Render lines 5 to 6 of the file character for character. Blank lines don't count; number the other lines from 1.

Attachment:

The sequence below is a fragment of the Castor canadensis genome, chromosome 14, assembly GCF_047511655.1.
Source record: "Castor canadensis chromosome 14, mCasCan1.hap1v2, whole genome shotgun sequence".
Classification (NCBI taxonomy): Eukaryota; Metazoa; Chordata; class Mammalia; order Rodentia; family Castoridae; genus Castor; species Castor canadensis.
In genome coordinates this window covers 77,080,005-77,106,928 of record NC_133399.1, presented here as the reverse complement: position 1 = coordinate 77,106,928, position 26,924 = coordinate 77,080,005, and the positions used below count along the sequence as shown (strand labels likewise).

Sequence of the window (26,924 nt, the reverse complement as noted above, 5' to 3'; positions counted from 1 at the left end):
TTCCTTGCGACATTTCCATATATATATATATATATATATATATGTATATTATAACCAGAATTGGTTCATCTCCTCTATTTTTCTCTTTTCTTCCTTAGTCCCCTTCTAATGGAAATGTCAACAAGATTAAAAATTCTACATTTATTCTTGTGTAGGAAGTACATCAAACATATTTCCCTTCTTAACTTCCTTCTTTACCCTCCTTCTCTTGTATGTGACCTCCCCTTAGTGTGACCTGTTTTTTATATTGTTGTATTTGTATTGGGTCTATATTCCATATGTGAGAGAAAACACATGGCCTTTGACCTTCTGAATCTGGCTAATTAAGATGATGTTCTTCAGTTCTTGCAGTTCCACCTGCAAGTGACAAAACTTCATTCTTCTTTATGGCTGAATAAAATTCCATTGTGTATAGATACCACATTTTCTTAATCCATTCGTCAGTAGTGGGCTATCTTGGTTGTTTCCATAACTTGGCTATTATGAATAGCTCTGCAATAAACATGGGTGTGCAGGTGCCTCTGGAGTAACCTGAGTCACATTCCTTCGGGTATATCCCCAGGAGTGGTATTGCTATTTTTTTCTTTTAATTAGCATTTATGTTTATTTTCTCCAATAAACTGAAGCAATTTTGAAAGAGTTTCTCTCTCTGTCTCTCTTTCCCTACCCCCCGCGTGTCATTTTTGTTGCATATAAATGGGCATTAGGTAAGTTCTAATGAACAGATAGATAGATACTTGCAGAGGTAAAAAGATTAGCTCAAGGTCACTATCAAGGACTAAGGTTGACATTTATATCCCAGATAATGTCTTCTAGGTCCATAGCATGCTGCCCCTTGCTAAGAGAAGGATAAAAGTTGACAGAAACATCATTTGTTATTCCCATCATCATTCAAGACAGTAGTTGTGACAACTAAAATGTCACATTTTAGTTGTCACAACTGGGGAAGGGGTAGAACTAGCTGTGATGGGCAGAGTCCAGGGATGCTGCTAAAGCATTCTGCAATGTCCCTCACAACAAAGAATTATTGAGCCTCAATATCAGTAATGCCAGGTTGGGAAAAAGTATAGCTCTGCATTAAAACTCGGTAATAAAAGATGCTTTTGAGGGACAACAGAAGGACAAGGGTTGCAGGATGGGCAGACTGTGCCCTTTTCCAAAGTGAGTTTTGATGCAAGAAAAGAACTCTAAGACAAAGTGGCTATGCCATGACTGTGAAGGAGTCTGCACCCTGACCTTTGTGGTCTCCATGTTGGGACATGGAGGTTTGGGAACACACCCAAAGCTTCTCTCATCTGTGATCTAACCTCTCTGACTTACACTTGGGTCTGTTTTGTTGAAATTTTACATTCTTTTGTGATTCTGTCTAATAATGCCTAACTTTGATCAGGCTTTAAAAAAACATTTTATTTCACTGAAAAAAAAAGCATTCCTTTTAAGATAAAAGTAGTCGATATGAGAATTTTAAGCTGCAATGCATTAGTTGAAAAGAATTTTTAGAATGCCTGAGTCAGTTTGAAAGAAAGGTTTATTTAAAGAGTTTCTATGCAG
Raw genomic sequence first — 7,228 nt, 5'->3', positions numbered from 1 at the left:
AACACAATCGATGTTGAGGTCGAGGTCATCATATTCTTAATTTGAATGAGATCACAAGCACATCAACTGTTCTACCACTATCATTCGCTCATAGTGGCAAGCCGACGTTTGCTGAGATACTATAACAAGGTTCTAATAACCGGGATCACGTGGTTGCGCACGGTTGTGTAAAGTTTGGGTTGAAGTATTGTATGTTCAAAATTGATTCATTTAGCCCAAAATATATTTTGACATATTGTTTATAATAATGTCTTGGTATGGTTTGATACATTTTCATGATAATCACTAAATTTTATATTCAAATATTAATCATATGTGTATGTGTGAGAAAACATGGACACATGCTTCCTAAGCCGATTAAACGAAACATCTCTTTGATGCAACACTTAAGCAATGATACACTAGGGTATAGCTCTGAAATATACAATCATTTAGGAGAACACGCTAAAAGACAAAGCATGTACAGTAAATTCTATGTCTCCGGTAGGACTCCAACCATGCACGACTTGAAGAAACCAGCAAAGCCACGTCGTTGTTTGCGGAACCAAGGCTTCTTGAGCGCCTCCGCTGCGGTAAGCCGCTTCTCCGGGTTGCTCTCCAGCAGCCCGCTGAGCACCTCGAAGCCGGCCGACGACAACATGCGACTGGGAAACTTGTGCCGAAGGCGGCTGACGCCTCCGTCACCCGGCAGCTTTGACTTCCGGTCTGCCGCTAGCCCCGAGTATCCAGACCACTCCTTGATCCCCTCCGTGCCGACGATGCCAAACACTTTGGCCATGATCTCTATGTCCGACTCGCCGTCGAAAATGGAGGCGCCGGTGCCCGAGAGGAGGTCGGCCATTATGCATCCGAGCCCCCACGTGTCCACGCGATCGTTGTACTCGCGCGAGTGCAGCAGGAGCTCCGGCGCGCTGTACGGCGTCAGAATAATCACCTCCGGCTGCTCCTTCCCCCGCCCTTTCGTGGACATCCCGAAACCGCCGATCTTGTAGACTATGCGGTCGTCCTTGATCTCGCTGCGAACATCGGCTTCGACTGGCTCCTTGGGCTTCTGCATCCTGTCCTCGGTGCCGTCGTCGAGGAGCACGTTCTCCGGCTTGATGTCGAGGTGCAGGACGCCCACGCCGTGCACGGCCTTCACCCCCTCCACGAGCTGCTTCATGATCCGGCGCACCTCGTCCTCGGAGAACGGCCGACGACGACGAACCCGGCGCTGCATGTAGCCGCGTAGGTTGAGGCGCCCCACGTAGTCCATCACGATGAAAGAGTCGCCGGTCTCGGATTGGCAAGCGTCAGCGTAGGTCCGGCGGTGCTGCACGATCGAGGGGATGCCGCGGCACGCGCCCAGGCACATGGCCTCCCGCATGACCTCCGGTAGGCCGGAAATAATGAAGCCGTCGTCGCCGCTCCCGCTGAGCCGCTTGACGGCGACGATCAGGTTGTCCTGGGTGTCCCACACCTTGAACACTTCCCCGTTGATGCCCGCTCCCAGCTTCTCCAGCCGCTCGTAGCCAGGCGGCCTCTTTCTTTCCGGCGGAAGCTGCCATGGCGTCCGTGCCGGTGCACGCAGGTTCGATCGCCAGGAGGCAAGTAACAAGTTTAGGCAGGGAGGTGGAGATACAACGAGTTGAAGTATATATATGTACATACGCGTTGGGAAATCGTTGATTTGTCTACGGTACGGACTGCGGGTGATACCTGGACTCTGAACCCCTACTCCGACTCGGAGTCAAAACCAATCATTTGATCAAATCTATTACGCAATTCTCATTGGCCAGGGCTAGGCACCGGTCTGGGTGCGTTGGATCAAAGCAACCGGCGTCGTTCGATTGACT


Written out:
Sequence of the window (26,924 nt, the reverse complement as noted above, 5' to 3'; positions counted from 1 at the left end):
TTCCTTGCGACATTTCCATATATATATATATATATATATATATGTATATTATAACCAGAATTGGTTCATCTCCTCTATTTTTCTCTTTTCTTCCTTAGTCCCCTTCTAATGGAAATGTCAACAAGATTAAAAATTCTACATTTATTCTTGTGTAGGAAGTACATCAAACATATTTCCCTTCTTAACTTCCTTCTTTACCCTCCTTCTCTTGTATGTGACCTCCCCTTAGTGTGACCTGTTTTTTATATTGTTGTATTTGTATTGGGTCTATATTCCATATGTGAGAGAAAACACATGGCCTTTGACCTTCTGAATCTGGCTAATTAAGATGATGTTCTTCAGTTCTTGCAGTTCCACCTGCAAGTGACAAAACTTCATTCTTCTTTATGGCTGAATAAAATTCCATTGTGTATAGATACCACATTTTCTTAATCCATTCGTCAGTAGTGGGCTATCTTGGTTGTTTCCATAACTTGGCTATTATGAATAGCTCTGCAATAAACATGGGTGTGCAGGTGCCTCTGGAGTAACCTGAGTCACATTCCTTCGGGTATATCCCCAGGAGTGGTATTGCTATTTTTTTCTTTTAATTAGCATTTATGTTTATTTTCTCCAATAAACTGAAGCAATTTTGAAAGAGTTTCTCTCTCTGTCTCTCTTTCCCTACCCCCCGCGTGTCATTTTTGTTGCATATAAATGGGCATTAGGTAAGTTCTAATGAACAGATAGATAGATACTTGCAGAGGTAAAAAGATTAGCTCAAGGTCACTATCAAGGACTAAGGTTGACATTTATATCCCAGATAATGTCTTCTAGGTCCATAGCATGCTGCCCCTTGCTAAGAGAAGGATAAAAGTTGACAGAAACATCATTTGTTATTCCCATCATCATTCAAGACAGTAGTTGTGACAACTAAAATGTCACATTTTAGTTGTCACAACTGGGGAAGGGGTAGAACTAGCTGTGATGGGCAGAGTCCAGGGATGCTGCTAAAGCATTCTGCAATGTCCCTCACAACAAAGAATTATTGAGCCTCAATATCAGTAATGCCAGGTTGGGAAAAAGTATAGCTCTGCATTAAAACTCGGTAATAAAAGATGCTTTTGAGGGACAACAGAAGGACAAGGGTTGCAGGATGGGCAGACTGTGCCCTTTTCCAAAGTGAGTTTTGATGCAAGAAAAGAACTCTAAGACAAAGTGGCTATGCCATGACTGTGAAGGAGTCTGCACCCTGACCTTTGTGGTCTCCATGTTGGGACATGGAGGTTTGGGAACACACCCAAAGCTTCTCTCATCTGTGATCTAACCTCTCTGACTTACACTTGGGTCTGTTTTGTTGAAATTTTACATTCTTTTGTGATTCTGTCTAATAATGCCTAACTTTGATCAGGCTTTAAAAAAACATTTTATTTCACTGAAAAAAAAAGCATTCCTTTTAAGATAAAAGTAGTCGATATGAGAATTTTAAGCTGCAATGCATTAGTTGAAAAGAATTTTTAGAATGCCTGAGTCAGTTTGAAAGAAAGGTTTATTTAAAGAGTTTCTATGCAG